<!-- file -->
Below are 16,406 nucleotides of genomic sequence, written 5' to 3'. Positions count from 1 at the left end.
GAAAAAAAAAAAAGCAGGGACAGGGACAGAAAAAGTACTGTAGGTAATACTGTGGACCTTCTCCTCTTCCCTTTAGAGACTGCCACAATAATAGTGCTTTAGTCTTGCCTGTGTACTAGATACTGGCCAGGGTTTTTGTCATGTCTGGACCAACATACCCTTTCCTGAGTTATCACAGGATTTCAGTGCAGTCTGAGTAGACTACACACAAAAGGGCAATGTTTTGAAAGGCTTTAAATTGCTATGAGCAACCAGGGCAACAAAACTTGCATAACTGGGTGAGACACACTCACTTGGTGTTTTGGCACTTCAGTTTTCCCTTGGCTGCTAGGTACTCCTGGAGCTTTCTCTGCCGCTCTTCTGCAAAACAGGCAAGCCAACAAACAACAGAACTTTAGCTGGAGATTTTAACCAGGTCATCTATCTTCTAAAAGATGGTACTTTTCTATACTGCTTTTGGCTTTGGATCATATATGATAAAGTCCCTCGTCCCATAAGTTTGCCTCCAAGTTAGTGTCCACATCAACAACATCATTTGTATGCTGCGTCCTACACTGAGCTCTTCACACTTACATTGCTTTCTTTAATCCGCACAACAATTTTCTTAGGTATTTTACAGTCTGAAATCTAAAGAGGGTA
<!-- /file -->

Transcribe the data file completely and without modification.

Below are 16,406 nucleotides of genomic sequence, written 5' to 3'. Positions count from 1 at the left end.
GAAAAAAAAAAAAGCAGGGACAGGGACAGAAAAAGTACTGTAGGTAATACTGTGGACCTTCTCCTCTTCCCTTTAGAGACTGCCACAATAATAGTGCTTTAGTCTTGCCTGTGTACTAGATACTGGCCAGGGTTTTTGTCATGTCTGGACCAACATACCCTTTCCTGAGTTATCACAGGATTTCAGTGCAGTCTGAGTAGACTACACACAAAAGGGCAATGTTTTGAAAGGCTTTAAATTGCTATGAGCAACCAGGGCAACAAAACTTGCATAACTGGGTGAGACACACTCACTTGGTGTTTTGGCACTTCAGTTTTCCCTTGGCTGCTAGGTACTCCTGGAGCTTTCTCTGCCGCTCTTCTGCAAAACAGGCAAGCCAACAAACAACAGAACTTTAGCTGGAGATTTTAACCAGGTCATCTATCTTCTAAAAGATGGTACTTTTCTATACTGCTTTTGGCTTTGGATCATATATGATAAAGTCCCTCGTCCCATAAGTTTGCCTCCAAGTTAGTGTCCACATCAACAACATCATTTGTATGCTGCGTCCTACACTGAGCTCTTCACACTTACATTGCTTTCTTTAATCCGCACAACAATTTTCTTAGGTATTTTACAGTCTGAAATCTAAAGAGGGTA